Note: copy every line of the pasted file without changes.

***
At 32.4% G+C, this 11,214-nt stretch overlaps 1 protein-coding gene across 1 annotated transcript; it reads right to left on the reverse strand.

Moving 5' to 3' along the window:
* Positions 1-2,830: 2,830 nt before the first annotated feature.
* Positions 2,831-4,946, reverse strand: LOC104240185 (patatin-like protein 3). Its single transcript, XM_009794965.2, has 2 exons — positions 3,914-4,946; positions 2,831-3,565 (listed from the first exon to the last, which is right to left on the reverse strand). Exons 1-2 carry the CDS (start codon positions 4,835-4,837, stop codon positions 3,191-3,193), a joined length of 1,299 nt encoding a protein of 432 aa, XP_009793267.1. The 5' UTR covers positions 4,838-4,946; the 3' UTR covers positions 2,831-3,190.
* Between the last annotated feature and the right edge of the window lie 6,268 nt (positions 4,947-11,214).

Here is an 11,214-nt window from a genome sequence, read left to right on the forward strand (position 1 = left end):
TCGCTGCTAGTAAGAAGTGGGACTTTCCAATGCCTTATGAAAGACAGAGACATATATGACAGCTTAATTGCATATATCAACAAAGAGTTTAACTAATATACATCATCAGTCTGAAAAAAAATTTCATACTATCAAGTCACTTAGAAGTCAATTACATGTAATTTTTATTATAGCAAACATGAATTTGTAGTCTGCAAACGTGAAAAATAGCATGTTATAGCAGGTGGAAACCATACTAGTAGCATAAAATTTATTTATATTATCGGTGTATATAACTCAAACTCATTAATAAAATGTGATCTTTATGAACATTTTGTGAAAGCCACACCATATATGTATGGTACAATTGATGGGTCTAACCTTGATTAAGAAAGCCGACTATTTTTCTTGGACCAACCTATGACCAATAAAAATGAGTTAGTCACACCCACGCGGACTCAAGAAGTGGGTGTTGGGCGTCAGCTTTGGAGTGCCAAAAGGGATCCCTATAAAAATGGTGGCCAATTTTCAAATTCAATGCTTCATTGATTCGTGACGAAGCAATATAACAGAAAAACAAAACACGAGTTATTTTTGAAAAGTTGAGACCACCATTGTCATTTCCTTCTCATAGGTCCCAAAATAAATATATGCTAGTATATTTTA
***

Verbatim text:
At 32.4% G+C, this 11,214-nt stretch overlaps 1 protein-coding gene across 1 annotated transcript; it reads right to left on the reverse strand.

Moving 5' to 3' along the window:
* Positions 1-2,830: 2,830 nt before the first annotated feature.
* Positions 2,831-4,946, reverse strand: LOC104240185 (patatin-like protein 3). Its single transcript, XM_009794965.2, has 2 exons — positions 3,914-4,946; positions 2,831-3,565 (listed from the first exon to the last, which is right to left on the reverse strand). Exons 1-2 carry the CDS (start codon positions 4,835-4,837, stop codon positions 3,191-3,193), a joined length of 1,299 nt encoding a protein of 432 aa, XP_009793267.1. The 5' UTR covers positions 4,838-4,946; the 3' UTR covers positions 2,831-3,190.
* Between the last annotated feature and the right edge of the window lie 6,268 nt (positions 4,947-11,214).

Here is an 11,214-nt window from a genome sequence, read left to right on the forward strand (position 1 = left end):
TCGCTGCTAGTAAGAAGTGGGACTTTCCAATGCCTTATGAAAGACAGAGACATATATGACAGCTTAATTGCATATATCAACAAAGAGTTTAACTAATATACATCATCAGTCTGAAAAAAAATTTCATACTATCAAGTCACTTAGAAGTCAATTACATGTAATTTTTATTATAGCAAACATGAATTTGTAGTCTGCAAACGTGAAAAATAGCATGTTATAGCAGGTGGAAACCATACTAGTAGCATAAAATTTATTTATATTATCGGTGTATATAACTCAAACTCATTAATAAAATGTGATCTTTATGAACATTTTGTGAAAGCCACACCATATATGTATGGTACAATTGATGGGTCTAACCTTGATTAAGAAAGCCGACTATTTTTCTTGGACCAACCTATGACCAATAAAAATGAGTTAGTCACACCCACGCGGACTCAAGAAGTGGGTGTTGGGCGTCAGCTTTGGAGTGCCAAAAGGGATCCCTATAAAAATGGTGGCCAATTTTCAAATTCAATGCTTCATTGATTCGTGACGAAGCAATATAACAGAAAAACAAAACACGAGTTATTTTTGAAAAGTTGAGACCACCATTGTCATTTCCTTCTCATAGGTCCCAAAATAAATATATGCTAGTATATTTTA